That brings us to the other primary reason to break-in an engine: to season, or harden, the flat-tappet cam. Flat-tappet cams can wear out faster than their roller-cam cousins, especially in engines modified with high-tension valve springs.
And cam wear is bad. Really bad. Worn lobes or tappets affect valve lift and duration, which reduces engine power and efficiency. In extreme cases, increased pressure can remove material from the lobes and deposit it in the oil, where it circulates through the engine and causes damage. Break-in helps harden the metal so it’s more resilient to wear.
That raises a critical question: How do we simultaneously allow controlled wear to the cylinder wall/piston rings while protecting the cam against wear? Those two tasks seem mutually exclusive.
The solution is to use a properly formulated break in oil that allows controlled wear at the cylinder wall/piston interface, but that also protects the cam lobes and tappets from wear.
How do we accomplish this black magic?
Most break in oils, including AMSOIL Break-In Oil, use conventional base oils. Compared to their higher-quality synthetic counterparts, conventional base oils result in a thinner, less durable protective oil film on engine parts. The thinner fluid film allows controlled wear at the cylinder wall/ring interface.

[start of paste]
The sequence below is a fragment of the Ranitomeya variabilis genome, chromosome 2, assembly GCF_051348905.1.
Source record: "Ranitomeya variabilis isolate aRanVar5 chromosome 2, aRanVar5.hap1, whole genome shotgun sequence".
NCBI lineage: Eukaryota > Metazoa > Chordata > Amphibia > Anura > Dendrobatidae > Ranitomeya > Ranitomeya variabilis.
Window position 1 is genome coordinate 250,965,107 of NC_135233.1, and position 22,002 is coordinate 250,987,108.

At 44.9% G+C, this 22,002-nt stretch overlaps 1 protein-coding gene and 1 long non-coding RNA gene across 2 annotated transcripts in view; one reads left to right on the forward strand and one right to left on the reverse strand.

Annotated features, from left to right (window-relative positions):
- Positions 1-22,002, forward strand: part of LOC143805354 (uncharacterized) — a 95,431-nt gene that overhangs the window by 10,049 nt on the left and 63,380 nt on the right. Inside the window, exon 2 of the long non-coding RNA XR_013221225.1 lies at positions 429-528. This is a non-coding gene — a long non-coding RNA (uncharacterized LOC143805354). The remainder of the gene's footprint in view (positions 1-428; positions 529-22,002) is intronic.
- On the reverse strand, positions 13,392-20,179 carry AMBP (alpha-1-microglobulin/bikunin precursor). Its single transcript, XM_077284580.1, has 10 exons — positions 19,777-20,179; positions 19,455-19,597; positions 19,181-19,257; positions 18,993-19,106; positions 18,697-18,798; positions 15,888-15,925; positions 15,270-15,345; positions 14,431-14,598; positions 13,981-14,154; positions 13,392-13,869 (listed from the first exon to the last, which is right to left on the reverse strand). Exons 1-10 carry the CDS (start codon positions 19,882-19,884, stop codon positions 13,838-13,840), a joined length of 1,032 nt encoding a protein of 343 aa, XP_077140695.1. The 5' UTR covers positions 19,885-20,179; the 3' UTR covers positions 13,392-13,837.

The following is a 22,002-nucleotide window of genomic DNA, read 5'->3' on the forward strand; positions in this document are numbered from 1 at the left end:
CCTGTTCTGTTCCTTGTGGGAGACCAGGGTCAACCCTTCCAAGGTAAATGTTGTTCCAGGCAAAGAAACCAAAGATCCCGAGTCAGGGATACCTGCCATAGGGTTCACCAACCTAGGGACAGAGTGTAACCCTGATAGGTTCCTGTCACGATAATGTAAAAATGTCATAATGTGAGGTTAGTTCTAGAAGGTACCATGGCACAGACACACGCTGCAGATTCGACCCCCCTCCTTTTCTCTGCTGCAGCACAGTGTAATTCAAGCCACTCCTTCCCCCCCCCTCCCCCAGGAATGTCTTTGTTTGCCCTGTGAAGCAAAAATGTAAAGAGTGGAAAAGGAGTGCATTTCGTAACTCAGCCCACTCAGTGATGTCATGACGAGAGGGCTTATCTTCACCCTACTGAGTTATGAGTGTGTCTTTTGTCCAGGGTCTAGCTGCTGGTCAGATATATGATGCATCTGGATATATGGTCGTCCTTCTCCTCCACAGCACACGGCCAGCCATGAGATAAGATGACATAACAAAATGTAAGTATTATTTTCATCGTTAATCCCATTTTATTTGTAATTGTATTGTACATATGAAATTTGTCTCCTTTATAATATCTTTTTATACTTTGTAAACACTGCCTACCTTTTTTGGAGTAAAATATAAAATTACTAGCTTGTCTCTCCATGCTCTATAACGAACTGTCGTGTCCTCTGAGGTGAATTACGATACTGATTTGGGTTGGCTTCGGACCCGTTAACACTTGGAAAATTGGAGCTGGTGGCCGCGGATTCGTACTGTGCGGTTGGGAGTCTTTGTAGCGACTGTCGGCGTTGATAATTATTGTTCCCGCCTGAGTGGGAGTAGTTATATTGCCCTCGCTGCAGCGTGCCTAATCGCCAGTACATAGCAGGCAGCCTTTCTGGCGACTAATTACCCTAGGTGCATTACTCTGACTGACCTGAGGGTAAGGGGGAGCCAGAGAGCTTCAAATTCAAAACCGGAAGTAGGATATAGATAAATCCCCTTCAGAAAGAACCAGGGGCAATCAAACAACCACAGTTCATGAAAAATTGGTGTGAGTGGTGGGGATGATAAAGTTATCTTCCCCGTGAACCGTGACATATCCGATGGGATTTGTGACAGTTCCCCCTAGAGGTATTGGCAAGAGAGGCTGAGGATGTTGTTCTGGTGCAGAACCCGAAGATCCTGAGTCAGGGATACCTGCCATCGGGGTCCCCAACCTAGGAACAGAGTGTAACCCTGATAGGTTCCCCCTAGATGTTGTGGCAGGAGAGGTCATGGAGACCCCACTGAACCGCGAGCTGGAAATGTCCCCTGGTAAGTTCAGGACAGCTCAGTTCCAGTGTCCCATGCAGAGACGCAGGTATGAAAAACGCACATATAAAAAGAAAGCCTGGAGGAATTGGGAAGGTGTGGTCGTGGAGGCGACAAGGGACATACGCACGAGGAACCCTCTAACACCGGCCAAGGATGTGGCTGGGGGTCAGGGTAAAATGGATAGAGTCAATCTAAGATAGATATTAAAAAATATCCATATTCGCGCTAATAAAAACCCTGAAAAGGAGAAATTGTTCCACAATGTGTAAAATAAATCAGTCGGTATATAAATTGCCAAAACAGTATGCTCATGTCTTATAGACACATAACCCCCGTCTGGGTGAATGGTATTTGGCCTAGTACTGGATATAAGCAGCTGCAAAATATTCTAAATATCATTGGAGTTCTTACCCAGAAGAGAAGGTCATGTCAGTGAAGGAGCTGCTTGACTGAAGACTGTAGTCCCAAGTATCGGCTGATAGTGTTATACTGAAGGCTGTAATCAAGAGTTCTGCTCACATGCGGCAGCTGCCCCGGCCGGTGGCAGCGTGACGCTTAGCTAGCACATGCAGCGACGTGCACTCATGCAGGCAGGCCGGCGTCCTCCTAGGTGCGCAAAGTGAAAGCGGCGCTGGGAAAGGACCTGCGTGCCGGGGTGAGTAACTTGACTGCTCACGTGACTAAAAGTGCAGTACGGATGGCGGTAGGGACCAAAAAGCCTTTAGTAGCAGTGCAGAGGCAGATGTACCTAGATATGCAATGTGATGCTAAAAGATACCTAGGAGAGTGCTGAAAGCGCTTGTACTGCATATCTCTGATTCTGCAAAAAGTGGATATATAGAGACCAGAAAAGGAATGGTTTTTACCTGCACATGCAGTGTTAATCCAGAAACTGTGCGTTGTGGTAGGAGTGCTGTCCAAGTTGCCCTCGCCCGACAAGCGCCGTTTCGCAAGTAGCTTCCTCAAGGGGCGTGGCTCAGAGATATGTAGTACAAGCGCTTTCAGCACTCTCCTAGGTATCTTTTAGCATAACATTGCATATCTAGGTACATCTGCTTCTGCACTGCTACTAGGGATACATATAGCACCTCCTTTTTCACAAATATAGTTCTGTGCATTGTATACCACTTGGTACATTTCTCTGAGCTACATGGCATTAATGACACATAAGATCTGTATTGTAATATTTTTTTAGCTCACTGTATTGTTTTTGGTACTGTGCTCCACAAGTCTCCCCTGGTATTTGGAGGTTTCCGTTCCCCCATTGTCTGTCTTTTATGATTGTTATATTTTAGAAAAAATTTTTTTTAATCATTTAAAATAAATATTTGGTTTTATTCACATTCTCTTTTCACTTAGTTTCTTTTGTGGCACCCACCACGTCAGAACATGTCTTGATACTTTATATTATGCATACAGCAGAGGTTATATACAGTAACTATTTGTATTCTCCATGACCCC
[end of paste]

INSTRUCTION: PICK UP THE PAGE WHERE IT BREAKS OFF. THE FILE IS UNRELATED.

But what about the cam? Won’t it wear, too?
That’s where anti-wear additives come into play. ZDDP anti-wear additives are heat-activated, meaning they provide wear protection in areas of increased friction. In this case, it’s at the cam lobe/tappet interface. The additives form a sacrificial layer on the surface of parts, which absorbs contact and helps prevent cam and tappet wear.
As a rule of thumb, a good break in oil should be formulated with at least 1,000 ppm ZDDP. At AMSOIL, we take it a few steps further; our Break-In Oil contains 2,200 ppm zinc and 2,000 ppm phosphorus.
Another rule of thumb states you should season a flat-tappet cam by running the engine above 2,500 rpm for 15 minutes.
As for seating the rings, our testing has shown it can take as little as seven dyno passes. That time varies depending on the engine, ring tension, cylinder hone and other factors.
If you don’t have access to a dyno, follow the engine builder’s or manufacturer’s recommendations. If none are provided, consult the recommendations on the break in oil label. In general, run the engine under light-to-moderate loads for about 500 miles. Again, that duration is a rule of thumb, but break in shouldn’t exceed 1,000 miles. Then, drain the break-in oil, install the synthetic oil of your choice and commence driving.